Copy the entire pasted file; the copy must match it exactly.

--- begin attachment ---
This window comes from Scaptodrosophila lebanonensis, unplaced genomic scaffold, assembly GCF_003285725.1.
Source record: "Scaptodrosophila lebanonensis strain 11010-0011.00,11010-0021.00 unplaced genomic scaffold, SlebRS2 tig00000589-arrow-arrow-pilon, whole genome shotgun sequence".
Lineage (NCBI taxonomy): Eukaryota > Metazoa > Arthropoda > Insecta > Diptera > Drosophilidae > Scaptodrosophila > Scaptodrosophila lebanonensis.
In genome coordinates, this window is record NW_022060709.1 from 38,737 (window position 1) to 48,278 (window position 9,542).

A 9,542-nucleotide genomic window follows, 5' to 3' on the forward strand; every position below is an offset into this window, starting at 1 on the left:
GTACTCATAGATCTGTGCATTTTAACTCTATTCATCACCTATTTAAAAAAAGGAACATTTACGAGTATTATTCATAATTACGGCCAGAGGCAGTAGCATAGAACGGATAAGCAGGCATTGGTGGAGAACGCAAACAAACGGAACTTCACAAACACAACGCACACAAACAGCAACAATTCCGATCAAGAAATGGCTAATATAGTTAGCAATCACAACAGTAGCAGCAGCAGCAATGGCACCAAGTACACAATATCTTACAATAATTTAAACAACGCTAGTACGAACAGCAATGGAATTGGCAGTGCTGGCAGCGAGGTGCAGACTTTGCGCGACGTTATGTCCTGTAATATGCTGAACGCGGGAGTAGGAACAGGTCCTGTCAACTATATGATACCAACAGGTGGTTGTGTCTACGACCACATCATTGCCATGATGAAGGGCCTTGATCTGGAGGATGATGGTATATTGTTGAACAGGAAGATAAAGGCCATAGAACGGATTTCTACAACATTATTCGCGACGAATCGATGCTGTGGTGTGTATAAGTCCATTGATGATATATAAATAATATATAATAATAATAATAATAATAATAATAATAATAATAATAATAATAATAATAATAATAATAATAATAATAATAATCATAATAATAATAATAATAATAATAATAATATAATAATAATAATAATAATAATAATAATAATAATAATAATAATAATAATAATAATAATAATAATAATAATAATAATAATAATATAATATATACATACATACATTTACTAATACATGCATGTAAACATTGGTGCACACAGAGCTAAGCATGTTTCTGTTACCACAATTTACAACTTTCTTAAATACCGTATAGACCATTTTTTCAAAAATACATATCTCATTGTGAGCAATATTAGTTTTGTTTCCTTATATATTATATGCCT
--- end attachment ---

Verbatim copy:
This window comes from Scaptodrosophila lebanonensis, unplaced genomic scaffold, assembly GCF_003285725.1.
Source record: "Scaptodrosophila lebanonensis strain 11010-0011.00,11010-0021.00 unplaced genomic scaffold, SlebRS2 tig00000589-arrow-arrow-pilon, whole genome shotgun sequence".
Lineage (NCBI taxonomy): Eukaryota > Metazoa > Arthropoda > Insecta > Diptera > Drosophilidae > Scaptodrosophila > Scaptodrosophila lebanonensis.
In genome coordinates, this window is record NW_022060709.1 from 38,737 (window position 1) to 48,278 (window position 9,542).

A 9,542-nucleotide genomic window follows, 5' to 3' on the forward strand; every position below is an offset into this window, starting at 1 on the left:
GTACTCATAGATCTGTGCATTTTAACTCTATTCATCACCTATTTAAAAAAAGGAACATTTACGAGTATTATTCATAATTACGGCCAGAGGCAGTAGCATAGAACGGATAAGCAGGCATTGGTGGAGAACGCAAACAAACGGAACTTCACAAACACAACGCACACAAACAGCAACAATTCCGATCAAGAAATGGCTAATATAGTTAGCAATCACAACAGTAGCAGCAGCAGCAATGGCACCAAGTACACAATATCTTACAATAATTTAAACAACGCTAGTACGAACAGCAATGGAATTGGCAGTGCTGGCAGCGAGGTGCAGACTTTGCGCGACGTTATGTCCTGTAATATGCTGAACGCGGGAGTAGGAACAGGTCCTGTCAACTATATGATACCAACAGGTGGTTGTGTCTACGACCACATCATTGCCATGATGAAGGGCCTTGATCTGGAGGATGATGGTATATTGTTGAACAGGAAGATAAAGGCCATAGAACGGATTTCTACAACATTATTCGCGACGAATCGATGCTGTGGTGTGTATAAGTCCATTGATGATATATAAATAATATATAATAATAATAATAATAATAATAATAATAATAATAATAATAATAATAATAATAATAATAATAATAATAATAATCATAATAATAATAATAATAATAATAATAATATAATAATAATAATAATAATAATAATAATAATAATAATAATAATAATAATAATAATAATAATAATAATAATAATAATAATAATATAATATATACATACATACATTTACTAATACATGCATGTAAACATTGGTGCACACAGAGCTAAGCATGTTTCTGTTACCACAATTTACAACTTTCTTAAATACCGTATAGACCATTTTTTCAAAAATACATATCTCATTGTGAGCAATATTAGTTTTGTTTCCTTATATATTATATGCCT